Review by Nemesissy
"Stylish, insane, and fun. It's Suda41 after all."
After Killer7, Suda41 decided to make something new for the Wii. Not a direct sequel to Killer7, but something....else. And trust me, he's done a great job.
No More Heroes puts you in the shoes of Travis Touchdown, a young man who runs out of money to buy video games. Desperate for more money, he takes his Beam Katana (definitely a parody of Star Wars' lightsabers) that he won in an online auction and takes up an assassination gig (as you do...) After succeeding, he learns he is ranked 11th, and decides to go for the almighty 1st place.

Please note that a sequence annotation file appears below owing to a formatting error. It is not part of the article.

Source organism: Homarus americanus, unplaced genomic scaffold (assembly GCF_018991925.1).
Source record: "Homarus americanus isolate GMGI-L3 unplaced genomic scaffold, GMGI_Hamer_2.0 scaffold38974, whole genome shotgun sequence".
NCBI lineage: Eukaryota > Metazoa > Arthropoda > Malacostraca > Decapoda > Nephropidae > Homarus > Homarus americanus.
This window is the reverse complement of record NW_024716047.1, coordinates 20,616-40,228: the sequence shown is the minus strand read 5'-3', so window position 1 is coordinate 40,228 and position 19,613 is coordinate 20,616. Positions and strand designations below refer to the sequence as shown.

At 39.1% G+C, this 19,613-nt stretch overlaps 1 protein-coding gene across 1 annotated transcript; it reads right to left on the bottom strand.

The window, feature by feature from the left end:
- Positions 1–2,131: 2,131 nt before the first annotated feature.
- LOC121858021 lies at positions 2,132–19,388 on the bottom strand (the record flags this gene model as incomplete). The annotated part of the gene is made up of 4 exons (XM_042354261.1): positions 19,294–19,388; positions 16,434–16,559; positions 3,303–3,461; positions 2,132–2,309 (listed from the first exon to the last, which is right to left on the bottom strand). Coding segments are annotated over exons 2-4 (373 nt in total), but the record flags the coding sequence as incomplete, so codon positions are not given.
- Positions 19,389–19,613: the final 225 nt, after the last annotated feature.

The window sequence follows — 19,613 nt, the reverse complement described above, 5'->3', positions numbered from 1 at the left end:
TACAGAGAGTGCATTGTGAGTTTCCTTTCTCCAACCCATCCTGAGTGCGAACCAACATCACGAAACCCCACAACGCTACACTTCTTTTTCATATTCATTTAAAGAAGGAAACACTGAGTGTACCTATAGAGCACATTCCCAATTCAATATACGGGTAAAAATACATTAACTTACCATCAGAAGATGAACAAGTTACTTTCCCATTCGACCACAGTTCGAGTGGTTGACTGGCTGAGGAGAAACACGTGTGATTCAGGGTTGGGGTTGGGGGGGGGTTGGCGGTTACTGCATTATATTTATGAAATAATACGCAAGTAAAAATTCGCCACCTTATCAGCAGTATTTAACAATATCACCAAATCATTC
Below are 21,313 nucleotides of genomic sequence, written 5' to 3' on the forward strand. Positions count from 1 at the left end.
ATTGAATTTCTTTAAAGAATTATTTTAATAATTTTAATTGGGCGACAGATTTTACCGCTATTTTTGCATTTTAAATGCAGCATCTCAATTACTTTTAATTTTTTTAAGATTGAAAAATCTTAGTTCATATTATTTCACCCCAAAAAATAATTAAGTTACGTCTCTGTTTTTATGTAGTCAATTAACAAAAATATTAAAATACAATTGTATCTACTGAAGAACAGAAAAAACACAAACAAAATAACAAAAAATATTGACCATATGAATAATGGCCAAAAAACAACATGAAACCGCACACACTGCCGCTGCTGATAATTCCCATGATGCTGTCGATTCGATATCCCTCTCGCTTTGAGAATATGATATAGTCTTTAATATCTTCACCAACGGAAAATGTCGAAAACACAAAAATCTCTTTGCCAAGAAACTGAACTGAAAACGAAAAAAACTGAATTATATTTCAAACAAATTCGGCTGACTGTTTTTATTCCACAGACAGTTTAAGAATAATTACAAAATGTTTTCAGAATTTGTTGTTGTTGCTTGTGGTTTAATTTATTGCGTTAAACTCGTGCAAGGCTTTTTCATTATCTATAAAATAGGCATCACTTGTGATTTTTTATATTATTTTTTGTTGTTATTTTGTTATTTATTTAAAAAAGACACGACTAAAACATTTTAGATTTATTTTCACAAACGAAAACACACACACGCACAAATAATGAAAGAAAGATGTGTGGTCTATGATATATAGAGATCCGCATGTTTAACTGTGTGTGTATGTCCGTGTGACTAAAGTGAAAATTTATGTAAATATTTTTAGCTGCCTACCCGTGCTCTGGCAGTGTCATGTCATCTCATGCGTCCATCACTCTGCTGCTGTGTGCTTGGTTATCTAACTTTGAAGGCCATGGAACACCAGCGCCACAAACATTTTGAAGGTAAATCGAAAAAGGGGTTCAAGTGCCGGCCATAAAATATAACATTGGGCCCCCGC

Travis lives in Santa Destroy in a motel called 'No More Heroes'. In order to start his ranking fights against other assassins, he must earn enough money to pay the ranking fee. To earn this money, you must either complete some other minor assassination gigs, or earn money in part-time jobs which come in the form of minigames. Yep, minigames. As if the Wii didn't have enough. Although it is strangely satisfying to see Travis mowing a lawn...
You can move around Santa Destroy in Travis's strange, futuristic, bike, which can go quite fast. It seems rather out of place when compared to all the other cars in Santa Destroy, but it fits in with the stylish and mad nature of the game. The bike may seem fun at first, but the novelty can wear off, as the bike can be difficult to turn and if you fall off (and you will fall off) it can be annoying having to get back on your bike constantly.